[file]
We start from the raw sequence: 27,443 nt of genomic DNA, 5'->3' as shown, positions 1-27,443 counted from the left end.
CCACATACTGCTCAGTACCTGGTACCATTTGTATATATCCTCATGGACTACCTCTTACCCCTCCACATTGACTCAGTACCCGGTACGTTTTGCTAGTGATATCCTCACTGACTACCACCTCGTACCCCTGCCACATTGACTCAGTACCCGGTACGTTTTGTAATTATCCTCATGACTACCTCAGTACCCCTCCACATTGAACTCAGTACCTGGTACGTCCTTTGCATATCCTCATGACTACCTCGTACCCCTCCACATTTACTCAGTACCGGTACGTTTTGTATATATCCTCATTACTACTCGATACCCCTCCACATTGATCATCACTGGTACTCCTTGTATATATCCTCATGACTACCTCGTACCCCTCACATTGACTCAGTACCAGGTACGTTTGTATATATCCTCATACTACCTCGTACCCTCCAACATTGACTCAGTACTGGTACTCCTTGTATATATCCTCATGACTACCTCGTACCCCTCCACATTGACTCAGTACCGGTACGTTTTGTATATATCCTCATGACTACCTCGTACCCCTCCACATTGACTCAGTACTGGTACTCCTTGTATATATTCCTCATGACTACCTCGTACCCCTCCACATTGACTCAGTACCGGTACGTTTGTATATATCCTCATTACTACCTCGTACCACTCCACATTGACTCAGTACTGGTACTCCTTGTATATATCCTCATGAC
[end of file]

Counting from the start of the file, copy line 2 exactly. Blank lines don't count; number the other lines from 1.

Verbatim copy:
CCACATACTGCTCAGTACCTGGTACCATTTGTATATATCCTCATGGACTACCTCTTACCCCTCCACATTGACTCAGTACCCGGTACGTTTTGCTAGTGATATCCTCACTGACTACCACCTCGTACCCCTGCCACATTGACTCAGTACCCGGTACGTTTTGTAATTATCCTCATGACTACCTCAGTACCCCTCCACATTGAACTCAGTACCTGGTACGTCCTTTGCATATCCTCATGACTACCTCGTACCCCTCCACATTTACTCAGTACCGGTACGTTTTGTATATATCCTCATTACTACTCGATACCCCTCCACATTGATCATCACTGGTACTCCTTGTATATATCCTCATGACTACCTCGTACCCCTCACATTGACTCAGTACCAGGTACGTTTGTATATATCCTCATACTACCTCGTACCCTCCAACATTGACTCAGTACTGGTACTCCTTGTATATATCCTCATGACTACCTCGTACCCCTCCACATTGACTCAGTACCGGTACGTTTTGTATATATCCTCATGACTACCTCGTACCCCTCCACATTGACTCAGTACTGGTACTCCTTGTATATATTCCTCATGACTACCTCGTACCCCTCCACATTGACTCAGTACCGGTACGTTTGTATATATCCTCATTACTACCTCGTACCACTCCACATTGACTCAGTACTGGTACTCCTTGTATATATCCTCATGAC